The Unwanted Horse Coalition says, “Tens of thousands of horses that could be classified as unwanted are being sent to processing facilities in the U.S., Canada and Mexico each year.”
Horses are taking a hit from this economy just as we are. I hear terrible stories these days about folks abandoning their horses at horse shows and leaving them at strangers’ barns and trailers.
A couple of days ago, I opened my inbox to an e-mail from a dad whose son had just read my middle grade novel, Chancey of the Maury River. He wrote to tell me that they had made a donation to the ASPCA Equine Rescue fund, in honor of Chancey.
My husband, Bubba, and I were standing in the front yard the other night, holding each other, looking up at the sky, and waiting for our old dog to finish her business. We got to talking about Albert, and how thankful we are for what he has done for our family. He kept my daughter safe, and he built up her confidence during those tough middle school years. He held our grief over the loss of my grammy two years ago. He gave me the story of Chancey, and, God love him, he even went to a book signing with me and ate clover from the hands of adoring children for two hours in ninety degree weather without once fidgeting. (He really likes clover and children.)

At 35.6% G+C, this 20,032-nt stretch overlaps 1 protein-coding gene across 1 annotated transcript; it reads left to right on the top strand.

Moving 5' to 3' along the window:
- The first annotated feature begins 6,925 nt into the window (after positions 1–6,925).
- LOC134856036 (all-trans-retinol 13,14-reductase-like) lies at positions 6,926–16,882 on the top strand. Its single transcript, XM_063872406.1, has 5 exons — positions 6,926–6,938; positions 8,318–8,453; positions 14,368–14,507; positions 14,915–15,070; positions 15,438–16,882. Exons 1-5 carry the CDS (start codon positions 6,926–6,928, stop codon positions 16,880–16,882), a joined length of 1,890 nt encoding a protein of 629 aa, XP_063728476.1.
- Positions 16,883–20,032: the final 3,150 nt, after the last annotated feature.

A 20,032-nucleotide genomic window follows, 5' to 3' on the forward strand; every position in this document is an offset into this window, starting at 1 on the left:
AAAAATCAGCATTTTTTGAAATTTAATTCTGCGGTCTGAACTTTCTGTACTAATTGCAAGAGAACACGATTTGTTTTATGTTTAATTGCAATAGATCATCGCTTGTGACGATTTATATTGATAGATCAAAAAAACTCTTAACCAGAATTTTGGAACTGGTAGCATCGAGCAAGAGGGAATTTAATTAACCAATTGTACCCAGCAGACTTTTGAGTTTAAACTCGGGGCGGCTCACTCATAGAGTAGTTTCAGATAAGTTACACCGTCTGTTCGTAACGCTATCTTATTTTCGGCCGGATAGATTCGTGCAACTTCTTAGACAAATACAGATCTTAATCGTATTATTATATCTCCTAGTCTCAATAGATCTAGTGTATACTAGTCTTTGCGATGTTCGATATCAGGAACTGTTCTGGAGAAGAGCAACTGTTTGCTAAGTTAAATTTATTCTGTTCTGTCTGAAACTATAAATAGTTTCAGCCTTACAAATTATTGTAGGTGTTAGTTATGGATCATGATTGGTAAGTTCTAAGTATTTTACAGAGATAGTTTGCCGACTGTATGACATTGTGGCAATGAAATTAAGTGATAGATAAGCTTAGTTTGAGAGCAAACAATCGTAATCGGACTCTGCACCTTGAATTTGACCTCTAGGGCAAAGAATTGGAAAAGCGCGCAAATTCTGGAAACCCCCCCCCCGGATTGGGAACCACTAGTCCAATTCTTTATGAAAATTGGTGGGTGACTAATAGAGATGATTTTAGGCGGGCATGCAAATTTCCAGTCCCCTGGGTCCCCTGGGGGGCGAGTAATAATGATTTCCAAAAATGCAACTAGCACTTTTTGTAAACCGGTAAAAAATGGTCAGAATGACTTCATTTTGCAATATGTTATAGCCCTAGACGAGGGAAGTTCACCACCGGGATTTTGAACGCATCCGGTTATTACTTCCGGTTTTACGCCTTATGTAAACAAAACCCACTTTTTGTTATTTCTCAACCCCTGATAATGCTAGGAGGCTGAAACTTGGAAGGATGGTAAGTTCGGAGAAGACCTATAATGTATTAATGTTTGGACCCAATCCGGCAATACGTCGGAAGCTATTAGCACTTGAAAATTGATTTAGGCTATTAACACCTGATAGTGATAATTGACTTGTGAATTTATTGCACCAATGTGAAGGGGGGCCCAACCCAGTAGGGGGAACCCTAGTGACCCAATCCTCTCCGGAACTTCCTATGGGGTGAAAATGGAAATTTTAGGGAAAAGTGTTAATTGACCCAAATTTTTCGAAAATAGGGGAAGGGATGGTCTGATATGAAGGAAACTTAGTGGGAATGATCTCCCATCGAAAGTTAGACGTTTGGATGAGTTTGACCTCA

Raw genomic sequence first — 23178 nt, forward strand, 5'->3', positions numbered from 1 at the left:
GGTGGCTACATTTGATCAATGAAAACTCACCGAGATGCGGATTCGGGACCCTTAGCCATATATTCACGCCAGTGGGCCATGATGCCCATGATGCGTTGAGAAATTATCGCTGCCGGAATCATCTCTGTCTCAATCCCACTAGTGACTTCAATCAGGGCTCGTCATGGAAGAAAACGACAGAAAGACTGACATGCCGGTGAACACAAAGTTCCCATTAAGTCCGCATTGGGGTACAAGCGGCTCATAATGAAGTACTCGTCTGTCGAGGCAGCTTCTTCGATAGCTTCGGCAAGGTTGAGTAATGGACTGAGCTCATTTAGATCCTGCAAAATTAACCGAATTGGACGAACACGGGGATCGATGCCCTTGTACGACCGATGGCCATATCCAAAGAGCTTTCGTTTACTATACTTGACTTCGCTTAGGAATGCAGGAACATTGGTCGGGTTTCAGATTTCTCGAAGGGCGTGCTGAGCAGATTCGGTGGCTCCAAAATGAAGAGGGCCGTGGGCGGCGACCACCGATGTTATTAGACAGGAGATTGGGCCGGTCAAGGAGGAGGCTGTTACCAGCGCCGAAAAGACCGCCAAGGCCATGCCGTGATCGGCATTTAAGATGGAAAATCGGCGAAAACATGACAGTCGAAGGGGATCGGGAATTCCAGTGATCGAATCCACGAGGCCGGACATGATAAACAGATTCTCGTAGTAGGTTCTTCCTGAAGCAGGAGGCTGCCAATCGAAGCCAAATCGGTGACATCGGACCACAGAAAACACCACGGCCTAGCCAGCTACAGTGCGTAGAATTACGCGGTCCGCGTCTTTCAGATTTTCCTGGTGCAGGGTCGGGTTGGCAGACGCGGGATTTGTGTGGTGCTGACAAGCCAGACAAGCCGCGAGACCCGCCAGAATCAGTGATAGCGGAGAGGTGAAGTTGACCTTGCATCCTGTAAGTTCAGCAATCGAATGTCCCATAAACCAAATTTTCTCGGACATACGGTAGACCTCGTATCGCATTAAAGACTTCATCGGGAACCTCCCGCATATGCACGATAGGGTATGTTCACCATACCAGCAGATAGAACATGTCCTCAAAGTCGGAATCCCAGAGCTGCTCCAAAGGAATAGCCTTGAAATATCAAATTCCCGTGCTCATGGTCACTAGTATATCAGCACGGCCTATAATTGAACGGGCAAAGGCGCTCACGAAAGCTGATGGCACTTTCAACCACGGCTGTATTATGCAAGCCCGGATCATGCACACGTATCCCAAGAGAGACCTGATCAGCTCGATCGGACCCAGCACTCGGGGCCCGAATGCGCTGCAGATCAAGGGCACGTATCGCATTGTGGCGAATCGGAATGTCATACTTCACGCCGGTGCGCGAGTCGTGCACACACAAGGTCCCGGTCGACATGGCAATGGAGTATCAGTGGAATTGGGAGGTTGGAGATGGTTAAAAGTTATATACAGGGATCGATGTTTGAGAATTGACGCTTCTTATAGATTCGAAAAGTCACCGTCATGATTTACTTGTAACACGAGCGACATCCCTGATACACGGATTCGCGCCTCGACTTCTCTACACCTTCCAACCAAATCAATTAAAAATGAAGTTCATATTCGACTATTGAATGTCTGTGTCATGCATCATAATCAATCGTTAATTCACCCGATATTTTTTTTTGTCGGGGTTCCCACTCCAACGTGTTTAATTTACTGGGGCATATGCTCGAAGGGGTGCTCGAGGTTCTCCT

Horse care costs thousands of dollars a year; horses can live thirty years or more. Being responsible for the health and well-being of a horse means being committed to that horse for the long-term and finding a good home if we can no longer afford good care.
The money we’ve spent on Albert and his care has been returned to us one hundred fold in the things that really make a person rich: love, friendship, trust, loyalty. The animals in our lives deserve our full commitment and, before we bring them into our families, they deserve our thoughtful consideration about whether we can fulfill the responsibilities of a lifetime of love and care.